Daytona has always had this magical aura with stories surrounding the Daytona 500 that everybody loves to tell over and over. As we near closer to the Daytona 500, here is a look back through some of the highlighted moments in Daytona 500 history.
Jamie McMurray had been let go from Roush-Fenway Racing as the odd man out when Roush had to downsize his team and he looking for a new ride.
Earnhardt-Ganassi had just lost Martin Truex Jr. to Michael Waltrip Racing and was now looking for a driver to go with sponsor Bass Pro Shops. Earnhardt-Ganassi Racing found themselves also in question with the status of the team after the merger between Chip Ganassi Racing and Dale Earnhardt Incorporated.
Both needed somebody and needed to turn their ship back upstream so they went to each other—Chip Ganassi called on Jamie McMurray to drive for the No. 1 car for him.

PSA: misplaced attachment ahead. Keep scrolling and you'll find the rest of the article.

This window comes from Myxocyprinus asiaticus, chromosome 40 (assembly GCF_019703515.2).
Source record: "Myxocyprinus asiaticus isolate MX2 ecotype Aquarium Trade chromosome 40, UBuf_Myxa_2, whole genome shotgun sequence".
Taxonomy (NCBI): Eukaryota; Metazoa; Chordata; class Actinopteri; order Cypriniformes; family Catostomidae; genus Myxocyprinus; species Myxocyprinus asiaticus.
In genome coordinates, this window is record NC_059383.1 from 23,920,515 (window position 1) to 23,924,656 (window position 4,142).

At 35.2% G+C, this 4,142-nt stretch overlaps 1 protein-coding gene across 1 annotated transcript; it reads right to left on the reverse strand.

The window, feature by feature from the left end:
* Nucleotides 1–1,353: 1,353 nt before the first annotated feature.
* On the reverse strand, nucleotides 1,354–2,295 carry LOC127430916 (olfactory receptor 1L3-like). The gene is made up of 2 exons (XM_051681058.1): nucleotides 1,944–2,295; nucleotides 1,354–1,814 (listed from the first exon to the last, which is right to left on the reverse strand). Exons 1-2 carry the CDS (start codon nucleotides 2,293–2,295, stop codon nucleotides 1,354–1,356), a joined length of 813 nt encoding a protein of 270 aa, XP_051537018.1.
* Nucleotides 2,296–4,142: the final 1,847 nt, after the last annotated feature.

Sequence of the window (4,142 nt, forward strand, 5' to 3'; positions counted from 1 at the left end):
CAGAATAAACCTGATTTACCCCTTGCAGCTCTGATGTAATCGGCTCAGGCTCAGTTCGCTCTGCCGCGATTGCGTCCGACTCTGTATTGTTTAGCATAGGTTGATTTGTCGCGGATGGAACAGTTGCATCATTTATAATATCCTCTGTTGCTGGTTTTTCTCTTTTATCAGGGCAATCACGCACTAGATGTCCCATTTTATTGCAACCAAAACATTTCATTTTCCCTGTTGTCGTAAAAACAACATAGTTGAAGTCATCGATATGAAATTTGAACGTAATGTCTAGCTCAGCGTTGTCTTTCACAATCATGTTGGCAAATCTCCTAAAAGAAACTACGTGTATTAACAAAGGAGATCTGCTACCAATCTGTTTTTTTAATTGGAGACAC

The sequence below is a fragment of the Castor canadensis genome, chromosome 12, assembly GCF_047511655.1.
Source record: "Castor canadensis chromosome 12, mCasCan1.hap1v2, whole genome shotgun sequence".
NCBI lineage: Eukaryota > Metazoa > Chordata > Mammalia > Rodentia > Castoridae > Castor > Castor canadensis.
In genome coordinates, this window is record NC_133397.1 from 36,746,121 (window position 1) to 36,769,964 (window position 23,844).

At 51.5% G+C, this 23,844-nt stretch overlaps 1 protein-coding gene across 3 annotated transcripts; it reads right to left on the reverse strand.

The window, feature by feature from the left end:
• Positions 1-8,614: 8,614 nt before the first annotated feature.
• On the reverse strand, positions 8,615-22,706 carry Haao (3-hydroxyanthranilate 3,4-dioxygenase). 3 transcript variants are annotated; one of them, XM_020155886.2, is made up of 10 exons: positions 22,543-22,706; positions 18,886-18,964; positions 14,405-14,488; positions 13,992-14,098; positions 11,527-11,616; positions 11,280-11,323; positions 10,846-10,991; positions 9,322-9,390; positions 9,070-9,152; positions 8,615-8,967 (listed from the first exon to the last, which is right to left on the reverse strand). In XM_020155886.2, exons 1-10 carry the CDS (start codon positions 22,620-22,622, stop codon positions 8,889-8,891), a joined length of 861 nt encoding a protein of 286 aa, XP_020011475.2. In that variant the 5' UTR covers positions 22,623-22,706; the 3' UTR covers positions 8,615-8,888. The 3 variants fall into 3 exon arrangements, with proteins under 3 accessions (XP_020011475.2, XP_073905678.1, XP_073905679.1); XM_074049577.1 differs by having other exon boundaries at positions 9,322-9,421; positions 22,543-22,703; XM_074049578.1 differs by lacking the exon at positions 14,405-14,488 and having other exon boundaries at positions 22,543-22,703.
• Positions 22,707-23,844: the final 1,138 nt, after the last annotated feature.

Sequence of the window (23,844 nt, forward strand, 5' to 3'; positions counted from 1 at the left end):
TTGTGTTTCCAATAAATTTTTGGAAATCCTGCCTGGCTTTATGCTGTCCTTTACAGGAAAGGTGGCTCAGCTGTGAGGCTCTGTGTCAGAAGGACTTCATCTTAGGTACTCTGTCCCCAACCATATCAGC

They had worked together already, as McMurray began his Sprint Cup career at with Ganassi in 2002. It was announced at Richmond that he’d drive the No. 42 Dodge for the 2003 season full-time, although after Sterling Marlin was injured at Kansas, those plans were accelerated. McMurray began driving the car at Talladega in 2002. They had success quickly together then, as in his second ever start, he led 96 of the final 100 laps to win the UAW-GM Quality 500.